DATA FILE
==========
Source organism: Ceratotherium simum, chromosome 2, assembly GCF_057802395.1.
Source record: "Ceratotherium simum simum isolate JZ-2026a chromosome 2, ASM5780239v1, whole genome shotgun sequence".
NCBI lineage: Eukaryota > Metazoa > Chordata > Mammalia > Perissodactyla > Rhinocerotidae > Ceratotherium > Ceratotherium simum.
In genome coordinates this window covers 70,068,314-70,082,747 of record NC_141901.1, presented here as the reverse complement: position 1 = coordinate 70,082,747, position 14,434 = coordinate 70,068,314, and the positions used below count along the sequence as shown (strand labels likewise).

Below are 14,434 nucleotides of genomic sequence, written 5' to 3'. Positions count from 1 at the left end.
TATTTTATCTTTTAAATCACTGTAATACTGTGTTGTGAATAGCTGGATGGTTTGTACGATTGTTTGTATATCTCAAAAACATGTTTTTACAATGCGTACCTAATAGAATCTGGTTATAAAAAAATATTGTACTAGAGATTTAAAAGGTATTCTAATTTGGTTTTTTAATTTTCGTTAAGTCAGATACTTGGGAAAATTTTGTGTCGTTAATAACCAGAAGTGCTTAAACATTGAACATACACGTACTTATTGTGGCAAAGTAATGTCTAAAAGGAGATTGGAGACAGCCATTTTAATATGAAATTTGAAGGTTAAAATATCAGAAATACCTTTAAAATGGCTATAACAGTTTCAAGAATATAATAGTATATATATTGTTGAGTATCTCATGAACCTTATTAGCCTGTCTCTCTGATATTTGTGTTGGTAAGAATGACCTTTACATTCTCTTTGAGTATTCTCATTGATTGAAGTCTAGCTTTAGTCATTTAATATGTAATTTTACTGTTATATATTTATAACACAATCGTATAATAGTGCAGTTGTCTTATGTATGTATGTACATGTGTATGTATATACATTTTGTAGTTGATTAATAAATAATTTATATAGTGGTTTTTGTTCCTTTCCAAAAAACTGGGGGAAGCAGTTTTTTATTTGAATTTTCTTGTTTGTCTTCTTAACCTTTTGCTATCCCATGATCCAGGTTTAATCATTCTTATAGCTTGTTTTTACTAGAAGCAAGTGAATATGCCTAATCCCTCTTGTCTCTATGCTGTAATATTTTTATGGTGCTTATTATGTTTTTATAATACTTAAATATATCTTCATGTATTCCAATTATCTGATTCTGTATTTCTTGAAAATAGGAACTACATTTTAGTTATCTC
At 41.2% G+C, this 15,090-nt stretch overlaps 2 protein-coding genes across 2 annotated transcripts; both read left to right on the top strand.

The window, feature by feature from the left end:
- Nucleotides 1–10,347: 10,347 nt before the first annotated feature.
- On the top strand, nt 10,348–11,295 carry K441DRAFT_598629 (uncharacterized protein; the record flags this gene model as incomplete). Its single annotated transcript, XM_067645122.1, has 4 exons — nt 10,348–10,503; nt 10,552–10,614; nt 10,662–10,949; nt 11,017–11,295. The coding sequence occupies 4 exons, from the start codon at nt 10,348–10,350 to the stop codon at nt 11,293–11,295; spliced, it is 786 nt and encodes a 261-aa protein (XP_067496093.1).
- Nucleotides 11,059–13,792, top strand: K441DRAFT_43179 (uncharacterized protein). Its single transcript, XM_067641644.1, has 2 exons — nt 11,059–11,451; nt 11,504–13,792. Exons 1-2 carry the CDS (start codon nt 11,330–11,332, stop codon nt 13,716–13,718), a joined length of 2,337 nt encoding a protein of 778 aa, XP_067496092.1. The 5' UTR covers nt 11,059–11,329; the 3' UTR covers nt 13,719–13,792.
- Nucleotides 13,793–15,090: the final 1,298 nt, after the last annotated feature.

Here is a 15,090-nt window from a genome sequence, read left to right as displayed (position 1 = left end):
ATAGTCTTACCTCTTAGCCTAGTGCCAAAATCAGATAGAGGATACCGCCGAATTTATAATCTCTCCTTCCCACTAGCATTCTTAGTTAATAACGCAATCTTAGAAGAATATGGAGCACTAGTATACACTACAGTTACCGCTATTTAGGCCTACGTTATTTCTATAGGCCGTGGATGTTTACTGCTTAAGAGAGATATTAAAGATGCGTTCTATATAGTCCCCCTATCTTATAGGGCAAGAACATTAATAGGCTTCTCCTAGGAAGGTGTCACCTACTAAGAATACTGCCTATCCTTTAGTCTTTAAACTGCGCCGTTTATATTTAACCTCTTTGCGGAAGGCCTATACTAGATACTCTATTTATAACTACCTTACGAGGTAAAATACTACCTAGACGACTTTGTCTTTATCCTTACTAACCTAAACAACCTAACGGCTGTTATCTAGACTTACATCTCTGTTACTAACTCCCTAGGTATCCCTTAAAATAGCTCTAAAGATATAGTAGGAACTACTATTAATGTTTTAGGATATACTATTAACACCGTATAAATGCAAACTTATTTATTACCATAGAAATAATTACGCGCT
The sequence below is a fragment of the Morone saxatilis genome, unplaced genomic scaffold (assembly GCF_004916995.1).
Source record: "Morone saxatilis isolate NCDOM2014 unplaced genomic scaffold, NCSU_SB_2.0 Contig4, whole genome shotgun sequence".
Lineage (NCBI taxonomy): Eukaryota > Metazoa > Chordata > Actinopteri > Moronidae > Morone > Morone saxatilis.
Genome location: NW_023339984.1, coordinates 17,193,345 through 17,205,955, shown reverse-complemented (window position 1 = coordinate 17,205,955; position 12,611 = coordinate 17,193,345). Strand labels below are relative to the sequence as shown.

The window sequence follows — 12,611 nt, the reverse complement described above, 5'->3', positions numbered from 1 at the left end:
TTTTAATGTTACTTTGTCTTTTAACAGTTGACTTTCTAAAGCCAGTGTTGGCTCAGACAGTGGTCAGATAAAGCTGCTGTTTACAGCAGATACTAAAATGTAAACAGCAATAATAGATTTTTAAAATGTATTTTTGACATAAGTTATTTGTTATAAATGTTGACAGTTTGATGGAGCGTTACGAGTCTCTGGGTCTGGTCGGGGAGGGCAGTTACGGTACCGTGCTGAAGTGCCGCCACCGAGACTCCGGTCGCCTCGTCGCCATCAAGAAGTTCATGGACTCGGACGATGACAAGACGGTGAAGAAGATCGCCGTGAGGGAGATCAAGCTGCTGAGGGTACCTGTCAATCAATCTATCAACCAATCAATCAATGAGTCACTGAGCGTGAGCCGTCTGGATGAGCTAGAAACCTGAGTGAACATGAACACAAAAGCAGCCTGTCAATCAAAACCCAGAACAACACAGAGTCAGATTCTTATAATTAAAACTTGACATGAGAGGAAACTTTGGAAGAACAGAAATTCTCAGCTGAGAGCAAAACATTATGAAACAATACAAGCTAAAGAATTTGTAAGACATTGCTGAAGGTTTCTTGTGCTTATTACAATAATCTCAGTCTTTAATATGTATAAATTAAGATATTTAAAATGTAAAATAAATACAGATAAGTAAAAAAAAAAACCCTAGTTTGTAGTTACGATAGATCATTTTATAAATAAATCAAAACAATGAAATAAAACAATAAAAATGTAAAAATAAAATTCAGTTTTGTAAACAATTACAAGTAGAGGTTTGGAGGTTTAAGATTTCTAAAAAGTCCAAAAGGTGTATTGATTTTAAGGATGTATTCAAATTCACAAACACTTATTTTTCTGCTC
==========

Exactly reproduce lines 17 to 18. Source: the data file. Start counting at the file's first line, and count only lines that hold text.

Lineage (NCBI taxonomy): Eukaryota > Metazoa > Chordata > Actinopteri > Moronidae > Morone > Morone saxatilis.
Genome location: NW_023339984.1, coordinates 17,193,345 through 17,205,955, shown reverse-complemented (window position 1 = coordinate 17,205,955; position 12,611 = coordinate 17,193,345). Strand labels below are relative to the sequence as shown.